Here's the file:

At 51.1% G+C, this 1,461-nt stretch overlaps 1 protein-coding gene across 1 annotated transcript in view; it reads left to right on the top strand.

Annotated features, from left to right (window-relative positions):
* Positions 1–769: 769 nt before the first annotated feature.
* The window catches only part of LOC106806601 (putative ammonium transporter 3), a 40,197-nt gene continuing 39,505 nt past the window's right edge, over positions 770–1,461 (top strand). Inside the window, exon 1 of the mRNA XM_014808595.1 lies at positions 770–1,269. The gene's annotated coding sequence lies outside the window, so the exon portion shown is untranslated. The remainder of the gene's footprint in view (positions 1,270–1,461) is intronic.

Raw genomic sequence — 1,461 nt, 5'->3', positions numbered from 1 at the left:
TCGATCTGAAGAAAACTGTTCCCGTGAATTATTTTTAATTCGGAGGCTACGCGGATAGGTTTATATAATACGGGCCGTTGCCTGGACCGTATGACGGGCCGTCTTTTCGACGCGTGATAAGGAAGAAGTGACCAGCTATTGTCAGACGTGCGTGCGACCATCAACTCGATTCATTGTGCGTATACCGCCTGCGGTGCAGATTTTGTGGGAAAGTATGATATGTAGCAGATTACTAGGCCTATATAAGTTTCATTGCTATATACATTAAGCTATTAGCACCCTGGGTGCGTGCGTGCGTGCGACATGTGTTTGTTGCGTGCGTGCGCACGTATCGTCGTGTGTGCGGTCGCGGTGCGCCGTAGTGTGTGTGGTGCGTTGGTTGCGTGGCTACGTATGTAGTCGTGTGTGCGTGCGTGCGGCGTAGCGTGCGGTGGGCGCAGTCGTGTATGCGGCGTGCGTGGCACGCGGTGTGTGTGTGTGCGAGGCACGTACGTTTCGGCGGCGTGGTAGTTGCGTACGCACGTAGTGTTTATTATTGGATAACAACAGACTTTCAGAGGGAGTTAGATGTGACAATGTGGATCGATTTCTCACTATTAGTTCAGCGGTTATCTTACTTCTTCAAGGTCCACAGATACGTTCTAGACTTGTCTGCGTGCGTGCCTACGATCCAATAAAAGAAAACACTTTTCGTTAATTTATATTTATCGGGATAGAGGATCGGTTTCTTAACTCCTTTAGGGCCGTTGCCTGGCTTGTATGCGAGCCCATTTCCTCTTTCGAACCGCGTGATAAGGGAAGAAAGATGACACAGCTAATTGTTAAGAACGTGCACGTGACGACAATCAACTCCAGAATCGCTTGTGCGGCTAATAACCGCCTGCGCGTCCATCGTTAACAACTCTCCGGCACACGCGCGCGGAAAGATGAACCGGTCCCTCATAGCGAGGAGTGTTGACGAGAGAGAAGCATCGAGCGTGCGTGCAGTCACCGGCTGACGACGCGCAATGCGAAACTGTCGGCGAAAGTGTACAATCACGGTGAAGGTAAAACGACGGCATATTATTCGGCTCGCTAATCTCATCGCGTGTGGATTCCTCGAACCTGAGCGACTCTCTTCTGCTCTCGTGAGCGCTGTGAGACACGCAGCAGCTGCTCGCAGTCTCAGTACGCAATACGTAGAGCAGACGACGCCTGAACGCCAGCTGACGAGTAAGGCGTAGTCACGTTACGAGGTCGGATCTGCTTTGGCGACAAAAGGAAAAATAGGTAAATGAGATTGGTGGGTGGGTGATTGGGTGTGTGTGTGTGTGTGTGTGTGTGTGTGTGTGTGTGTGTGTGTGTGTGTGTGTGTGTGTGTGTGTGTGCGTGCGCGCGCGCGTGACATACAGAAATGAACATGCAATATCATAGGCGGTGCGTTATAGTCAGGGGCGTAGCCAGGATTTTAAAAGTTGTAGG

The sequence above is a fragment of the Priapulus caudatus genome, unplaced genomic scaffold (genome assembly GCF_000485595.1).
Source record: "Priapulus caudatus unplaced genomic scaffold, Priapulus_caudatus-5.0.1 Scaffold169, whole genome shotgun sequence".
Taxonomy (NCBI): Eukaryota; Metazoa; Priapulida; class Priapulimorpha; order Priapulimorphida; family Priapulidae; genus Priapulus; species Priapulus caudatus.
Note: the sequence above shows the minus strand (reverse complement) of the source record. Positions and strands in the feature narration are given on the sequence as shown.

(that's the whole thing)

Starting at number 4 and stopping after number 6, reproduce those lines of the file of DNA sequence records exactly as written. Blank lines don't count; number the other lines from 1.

* The window catches only part of LOC106806601 (putative ammonium transporter 3), a 40,197-nt gene continuing 39,505 nt past the window's right edge, over positions 770–1,461 (top strand). Inside the window, exon 1 of the mRNA XM_014808595.1 lies at positions 770–1,269. The gene's annotated coding sequence lies outside the window, so the exon portion shown is untranslated. The remainder of the gene's footprint in view (positions 1,270–1,461) is intronic.

Raw genomic sequence — 1,461 nt, 5'->3', positions numbered from 1 at the left:
TCGATCTGAAGAAAACTGTTCCCGTGAATTATTTTTAATTCGGAGGCTACGCGGATAGGTTTATATAATACGGGCCGTTGCCTGGACCGTATGACGGGCCGTCTTTTCGACGCGTGATAAGGAAGAAGTGACCAGCTATTGTCAGACGTGCGTGCGACCATCAACTCGATTCATTGTGCGTATACCGCCTGCGGTGCAGATTTTGTGGGAAAGTATGATATGTAGCAGATTACTAGGCCTATATAAGTTTCATTGCTATATACATTAAGCTATTAGCACCCTGGGTGCGTGCGTGCGTGCGACATGTGTTTGTTGCGTGCGTGCGCACGTATCGTCGTGTGTGCGGTCGCGGTGCGCCGTAGTGTGTGTGGTGCGTTGGTTGCGTGGCTACGTATGTAGTCGTGTGTGCGTGCGTGCGGCGTAGCGTGCGGTGGGCGCAGTCGTGTATGCGGCGTGCGTGGCACGCGGTGTGTGTGTGTGCGAGGCACGTACGTTTCGGCGGCGTGGTAGTTGCGTACGCACGTAGTGTTTATTATTGGATAACAACAGACTTTCAGAGGGAGTTAGATGTGACAATGTGGATCGATTTCTCACTATTAGTTCAGCGGTTATCTTACTTCTTCAAGGTCCACAGATACGTTCTAGACTTGTCTGCGTGCGTGCCTACGATCCAATAAAAGAAAACACTTTTCGTTAATTTATATTTATCGGGATAGAGGATCGGTTTCTTAACTCCTTTAGGGCCGTTGCCTGGCTTGTATGCGAGCCCATTTCCTCTTTCGAACCGCGTGATAAGGGAAGAAAGATGACACAGCTAATTGTTAAGAACGTGCACGTGACGACAATCAACTCCAGAATCGCTTGTGCGGCTAATAACCGCCTGCGCGTCCATCGTTAACAACTCTCCGGCACACGCGCGCGGAAAGATGAACCGGTCCCTCATAGCGAGGAGTGTTGACGAGAGAGAAGCATCGAGCGTGCGTGCAGTCACCGGCTGACGACGCGCAATGCGAAACTGTCGGCGAAAGTGTACAATCACGGTGAAGGTAAAACGACGGCATATTATTCGGCTCGCTAATCTCATCGCGTGTGGATTCCTCGAACCTGAGCGACTCTCTTCTGCTCTCGTGAGCGCTGTGAGACACGCAGCAGCTGCTCGCAGTCTCAGTACGCAATACGTAGAGCAGACGACGCCTGAACGCCAGCTGACGAGTAAGGCGTAGTCACGTTACGAGGTCGGATCTGCTTTGGCGACAAAAGGAAAAATAGGTAAATGAGATTGGTGGGTGGGTGATTGGGTGTGTGTGTGTGTGTGTGTGTGTGTGTGTGTGTGTGTGTGTGTGTGTGTGTGTGTGTGTGTGTGTGTGCGTGCGCGCGCGCGTGACATACAGAAATGAACATGCAATATCATAGGCGGTGCGTTATAGTCAGGGGCGTAGCCAGGATTTTAAAAGTTGTAGG